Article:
SAN DIEGO—At the 2017 ACR/ARHP Annual Meeting Nov. 3–8, experts discussed improving bone health in the U.S., gave tips on bone health disorders in pediatrics and reviewed new translational science findings for joint conservation in early osteonecrosis.
Explore this issueFebruary 2018
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E. Michael Lewiecki, MD, director of the New Mexico Clinical Research & Osteoporosis Center in Albuquerque, N.M., called on physicians to help improve osteoporosis care, which has declined over the past several years due factors that include fear of drug side effects, dual X-ray absorptiometry (DXA) reimbursement declines and competing guidelines.
After more than 10 years of dropping hip fracture rates, the rate has plateaued over the past several years, leading to a sizable gap between the actual and projected numbers of 14,000 additional hip fractures and 2,800 additional deaths that could be attributed to fractures, all of which might have been prevented, Dr. Lewiecki said.
“This is why it’s now called a crisis,” he said. “My big audacious goal is to reduce the osteoporosis treatment gap from 80% to 20% in the next 10 years. I’d like to deputize each of you in this audience. I’d like to empower you to do something about this. And you can. There are things that we can all do to help.”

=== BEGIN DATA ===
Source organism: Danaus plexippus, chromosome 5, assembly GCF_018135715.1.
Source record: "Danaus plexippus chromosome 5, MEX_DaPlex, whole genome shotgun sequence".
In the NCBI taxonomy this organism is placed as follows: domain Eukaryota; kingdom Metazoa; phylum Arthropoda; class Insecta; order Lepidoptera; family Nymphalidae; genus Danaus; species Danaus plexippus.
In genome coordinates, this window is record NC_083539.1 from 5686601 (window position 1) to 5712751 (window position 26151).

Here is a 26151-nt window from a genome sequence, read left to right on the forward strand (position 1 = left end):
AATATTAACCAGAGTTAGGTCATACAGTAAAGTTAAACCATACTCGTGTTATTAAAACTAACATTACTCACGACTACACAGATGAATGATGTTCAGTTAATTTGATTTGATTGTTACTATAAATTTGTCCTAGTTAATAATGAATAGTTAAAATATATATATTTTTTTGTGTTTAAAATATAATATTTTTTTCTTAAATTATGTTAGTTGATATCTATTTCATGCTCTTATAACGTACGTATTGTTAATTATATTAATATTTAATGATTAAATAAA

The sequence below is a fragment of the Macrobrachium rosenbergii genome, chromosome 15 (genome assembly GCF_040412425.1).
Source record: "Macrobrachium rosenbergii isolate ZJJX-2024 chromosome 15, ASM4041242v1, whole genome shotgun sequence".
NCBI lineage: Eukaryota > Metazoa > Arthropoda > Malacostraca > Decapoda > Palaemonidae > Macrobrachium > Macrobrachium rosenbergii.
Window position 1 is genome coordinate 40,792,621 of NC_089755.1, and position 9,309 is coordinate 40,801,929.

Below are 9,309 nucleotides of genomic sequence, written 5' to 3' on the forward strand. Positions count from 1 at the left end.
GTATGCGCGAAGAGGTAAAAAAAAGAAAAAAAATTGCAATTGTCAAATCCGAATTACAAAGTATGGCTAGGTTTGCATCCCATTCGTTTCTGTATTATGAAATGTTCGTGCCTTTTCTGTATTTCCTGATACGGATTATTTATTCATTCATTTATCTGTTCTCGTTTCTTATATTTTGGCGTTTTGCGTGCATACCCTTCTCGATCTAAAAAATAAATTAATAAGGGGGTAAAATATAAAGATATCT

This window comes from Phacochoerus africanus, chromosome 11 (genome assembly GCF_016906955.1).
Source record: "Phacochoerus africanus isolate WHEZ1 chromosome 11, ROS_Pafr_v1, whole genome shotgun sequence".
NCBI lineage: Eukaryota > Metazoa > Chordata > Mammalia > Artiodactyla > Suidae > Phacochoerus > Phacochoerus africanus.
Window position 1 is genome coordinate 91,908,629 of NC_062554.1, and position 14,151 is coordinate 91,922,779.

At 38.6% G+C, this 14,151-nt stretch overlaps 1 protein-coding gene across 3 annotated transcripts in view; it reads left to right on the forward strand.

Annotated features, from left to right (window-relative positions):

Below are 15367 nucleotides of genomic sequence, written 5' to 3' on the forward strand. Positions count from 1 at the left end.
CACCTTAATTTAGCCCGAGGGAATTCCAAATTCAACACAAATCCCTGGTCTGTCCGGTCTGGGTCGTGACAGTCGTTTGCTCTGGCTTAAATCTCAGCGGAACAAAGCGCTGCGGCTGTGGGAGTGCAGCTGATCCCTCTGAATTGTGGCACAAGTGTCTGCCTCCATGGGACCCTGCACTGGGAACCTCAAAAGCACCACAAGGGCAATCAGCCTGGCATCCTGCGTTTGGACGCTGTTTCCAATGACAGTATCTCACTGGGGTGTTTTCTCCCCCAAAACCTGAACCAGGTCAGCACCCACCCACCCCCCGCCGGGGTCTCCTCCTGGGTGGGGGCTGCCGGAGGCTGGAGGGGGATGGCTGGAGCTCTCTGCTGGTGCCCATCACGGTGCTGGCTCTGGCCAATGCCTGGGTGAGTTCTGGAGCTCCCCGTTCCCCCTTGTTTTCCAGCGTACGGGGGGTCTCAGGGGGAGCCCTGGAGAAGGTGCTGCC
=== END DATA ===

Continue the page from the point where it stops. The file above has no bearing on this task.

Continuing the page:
Specifically, Dr. Lewiecki said physicians can:
- Develop a fracture liaison service (FLS) system that identifies those at risk of secondary fracture and delivers the treatment they need. This typically involves an FLS coordinator (often a nurse practitioner or physician’s assistant) who uses software to track patients;
- Improve DXA reimbursement and employ DXA best practices. “Poor DXA reimbursement leads to poor DXA quality,” he said, urging physicians to work to promote better reimbursement. He also called on physicians to bone up on best practices, with up-to-date DXA training, certification and possibly facility accreditation;
- Treat to target. An American Society for Bone and Mineral Research-National Osteoporosis Foundation task force suggests treating to a target T score of -2.0, rather than -2.5, could increase confidence “considering the measurement error with the DXA test”; and
- Knowledge-share through Project ECHO, which involves case-based discussions and brief didactic presentations via videoconference. The project now sports 139 hubs in 23 countries, covering more than 45 diseases, Dr. Lewiecki said.
Catherine Gordon, MD, MS, director of adolescent and transition medicine at Cincinnati Children’s Hospital in Cincinnati, discussed how to treat and manage pediatric patients with bone disorders, from primary osteogenesis imperfecta to secondary bone disorders, including juvenile idiopathic arthritis (JIA), glucocorticoid-induced osteoporosis and anorexia nervosa (AN).